It is a wonderful thing that Victoria’s downtown is experiencing a renewed sense of activity, thanks in part to the response from the City of Victoria and the Downtown Victoria Business Association (DVBA).
I don’t think it can be ignored, though, that the recent actions of the DVBA around usurping an already existing, highly visual public festival are nothing short of cultural mutiny and theft.
Although I understand there was strong internal resistance to the move, the DVBA board and members made a concerted effort to displace the existing Victoria International Busker’s Festival with a new festival — with a very similar name, on the same weekend, at the same location and utilizing the same funders.
Effectively the DVBA, with the direct support of the City of Victoria, targeted a well-established cultural establishment and decided to take it. This should be sending shivers down the backs of everyone promoting events and festivals in Victoria. If the city and the DVBA like your event, your festival, your idea — but not you or your politics, should you express them — they have the ability to just take it.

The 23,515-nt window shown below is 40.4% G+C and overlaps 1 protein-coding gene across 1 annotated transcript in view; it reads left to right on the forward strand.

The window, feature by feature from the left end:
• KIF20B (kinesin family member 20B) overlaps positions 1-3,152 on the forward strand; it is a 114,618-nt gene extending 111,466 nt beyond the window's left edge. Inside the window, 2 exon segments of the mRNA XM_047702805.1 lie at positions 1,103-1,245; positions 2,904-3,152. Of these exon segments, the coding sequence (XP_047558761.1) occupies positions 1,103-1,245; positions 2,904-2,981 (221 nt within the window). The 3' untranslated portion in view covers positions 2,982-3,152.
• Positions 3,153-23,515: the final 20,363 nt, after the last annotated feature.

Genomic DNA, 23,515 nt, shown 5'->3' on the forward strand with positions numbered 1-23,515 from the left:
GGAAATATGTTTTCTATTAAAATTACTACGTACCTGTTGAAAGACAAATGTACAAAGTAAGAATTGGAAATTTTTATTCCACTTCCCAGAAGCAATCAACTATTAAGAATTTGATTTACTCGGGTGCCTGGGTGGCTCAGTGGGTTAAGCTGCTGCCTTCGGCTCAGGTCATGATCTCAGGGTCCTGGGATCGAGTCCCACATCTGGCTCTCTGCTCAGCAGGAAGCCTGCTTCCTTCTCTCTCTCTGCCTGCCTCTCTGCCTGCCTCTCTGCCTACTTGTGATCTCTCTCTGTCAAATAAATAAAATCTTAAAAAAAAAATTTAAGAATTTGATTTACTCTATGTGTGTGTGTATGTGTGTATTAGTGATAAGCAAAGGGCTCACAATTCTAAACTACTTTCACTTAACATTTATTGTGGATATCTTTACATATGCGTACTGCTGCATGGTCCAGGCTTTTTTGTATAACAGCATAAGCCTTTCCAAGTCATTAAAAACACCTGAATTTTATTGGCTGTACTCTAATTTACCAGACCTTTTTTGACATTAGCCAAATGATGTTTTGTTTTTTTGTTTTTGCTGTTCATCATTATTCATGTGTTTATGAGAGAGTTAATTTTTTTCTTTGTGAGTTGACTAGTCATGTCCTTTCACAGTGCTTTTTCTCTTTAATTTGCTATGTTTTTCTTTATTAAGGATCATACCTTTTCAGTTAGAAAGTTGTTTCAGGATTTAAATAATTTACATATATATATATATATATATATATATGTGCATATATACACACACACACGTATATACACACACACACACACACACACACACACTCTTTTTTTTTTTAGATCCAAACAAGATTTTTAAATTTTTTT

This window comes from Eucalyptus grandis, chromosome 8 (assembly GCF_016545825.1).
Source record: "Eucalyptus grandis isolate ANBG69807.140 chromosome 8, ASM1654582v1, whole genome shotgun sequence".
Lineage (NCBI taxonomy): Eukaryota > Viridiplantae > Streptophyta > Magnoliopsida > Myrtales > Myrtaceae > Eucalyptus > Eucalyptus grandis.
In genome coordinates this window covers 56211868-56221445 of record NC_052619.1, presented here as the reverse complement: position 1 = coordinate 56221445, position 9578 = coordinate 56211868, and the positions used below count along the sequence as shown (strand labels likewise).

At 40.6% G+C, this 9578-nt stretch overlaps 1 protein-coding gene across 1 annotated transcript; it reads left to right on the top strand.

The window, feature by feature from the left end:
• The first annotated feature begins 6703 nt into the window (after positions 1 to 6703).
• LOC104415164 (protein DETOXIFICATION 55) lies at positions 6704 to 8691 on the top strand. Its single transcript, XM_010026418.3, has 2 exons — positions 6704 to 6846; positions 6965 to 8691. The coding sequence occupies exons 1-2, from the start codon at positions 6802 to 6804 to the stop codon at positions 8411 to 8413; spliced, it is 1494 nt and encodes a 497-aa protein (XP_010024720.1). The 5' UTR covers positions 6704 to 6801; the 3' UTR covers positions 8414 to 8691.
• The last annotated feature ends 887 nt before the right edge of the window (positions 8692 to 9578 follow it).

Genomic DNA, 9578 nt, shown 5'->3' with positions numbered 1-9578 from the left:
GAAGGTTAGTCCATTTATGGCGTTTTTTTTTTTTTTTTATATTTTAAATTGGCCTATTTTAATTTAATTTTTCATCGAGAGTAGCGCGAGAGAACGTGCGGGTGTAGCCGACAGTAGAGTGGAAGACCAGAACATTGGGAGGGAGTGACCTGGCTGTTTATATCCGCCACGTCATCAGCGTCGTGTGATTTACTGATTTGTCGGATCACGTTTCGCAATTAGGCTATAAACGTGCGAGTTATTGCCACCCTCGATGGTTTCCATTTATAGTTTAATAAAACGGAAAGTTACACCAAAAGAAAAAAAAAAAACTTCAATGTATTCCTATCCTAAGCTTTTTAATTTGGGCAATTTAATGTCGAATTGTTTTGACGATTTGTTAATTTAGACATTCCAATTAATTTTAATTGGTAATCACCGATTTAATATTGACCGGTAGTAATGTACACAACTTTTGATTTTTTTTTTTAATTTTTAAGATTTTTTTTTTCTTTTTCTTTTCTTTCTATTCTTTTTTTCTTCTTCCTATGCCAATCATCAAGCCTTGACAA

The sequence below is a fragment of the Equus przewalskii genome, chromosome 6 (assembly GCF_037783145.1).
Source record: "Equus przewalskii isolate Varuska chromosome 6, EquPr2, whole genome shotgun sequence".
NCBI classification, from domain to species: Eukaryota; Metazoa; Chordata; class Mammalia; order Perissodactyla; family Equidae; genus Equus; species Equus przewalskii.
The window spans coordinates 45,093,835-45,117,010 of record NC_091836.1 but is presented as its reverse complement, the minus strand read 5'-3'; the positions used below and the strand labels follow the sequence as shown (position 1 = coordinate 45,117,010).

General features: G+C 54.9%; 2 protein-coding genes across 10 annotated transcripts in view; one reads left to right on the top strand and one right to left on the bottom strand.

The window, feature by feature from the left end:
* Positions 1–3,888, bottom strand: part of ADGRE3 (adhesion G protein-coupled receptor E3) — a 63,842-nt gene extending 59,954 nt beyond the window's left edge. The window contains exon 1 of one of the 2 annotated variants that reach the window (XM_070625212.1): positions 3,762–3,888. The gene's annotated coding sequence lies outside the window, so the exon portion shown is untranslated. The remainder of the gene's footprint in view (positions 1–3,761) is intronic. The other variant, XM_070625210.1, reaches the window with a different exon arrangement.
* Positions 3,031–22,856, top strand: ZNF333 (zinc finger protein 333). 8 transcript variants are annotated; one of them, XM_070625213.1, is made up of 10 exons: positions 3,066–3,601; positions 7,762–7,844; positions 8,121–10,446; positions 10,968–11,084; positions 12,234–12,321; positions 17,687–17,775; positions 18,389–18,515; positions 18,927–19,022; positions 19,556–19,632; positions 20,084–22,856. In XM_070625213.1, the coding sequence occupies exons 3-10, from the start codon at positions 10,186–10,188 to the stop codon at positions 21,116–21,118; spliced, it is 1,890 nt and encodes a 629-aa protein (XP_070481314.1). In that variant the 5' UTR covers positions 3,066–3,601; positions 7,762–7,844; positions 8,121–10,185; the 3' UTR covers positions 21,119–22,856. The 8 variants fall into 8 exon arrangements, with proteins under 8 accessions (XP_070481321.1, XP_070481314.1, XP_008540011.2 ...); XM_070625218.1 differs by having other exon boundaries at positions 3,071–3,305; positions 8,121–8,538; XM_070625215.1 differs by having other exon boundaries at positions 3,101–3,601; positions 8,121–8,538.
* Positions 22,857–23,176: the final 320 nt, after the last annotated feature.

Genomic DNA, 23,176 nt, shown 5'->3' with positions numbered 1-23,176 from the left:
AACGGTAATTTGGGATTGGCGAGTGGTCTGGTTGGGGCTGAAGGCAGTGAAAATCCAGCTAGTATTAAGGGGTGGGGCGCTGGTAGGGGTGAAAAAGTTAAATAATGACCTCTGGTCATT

The result is a visibly disorganized, under-prepared event that projects only a portion of the attendance of the original event, with reasonable estimations projecting only 25 to 40 per cent attendance compared to previous busker festivals. That is a significant drop given the significant resources of this new festival.
In short, they took over a festival and expect to lose most of its audience. I wonder what the effort was for. I understand that John Vickers, who established and championed the Victoria Busker’s Festival for more than 15 years, is a controversial figure with more than a few unpopular views stated publicly. But they didn’t just take his festival, his idea and his passion, they took that of everyone who contributed to the success of the festival and its vision over the years and privatized it.
This should be ringing alarm bells in the larger events community. The city and the DVBA have made it known that your event, your festival, your interest, your passion, are now open to public acquisition. I don’t envy anyone with an original idea that may help downtown today.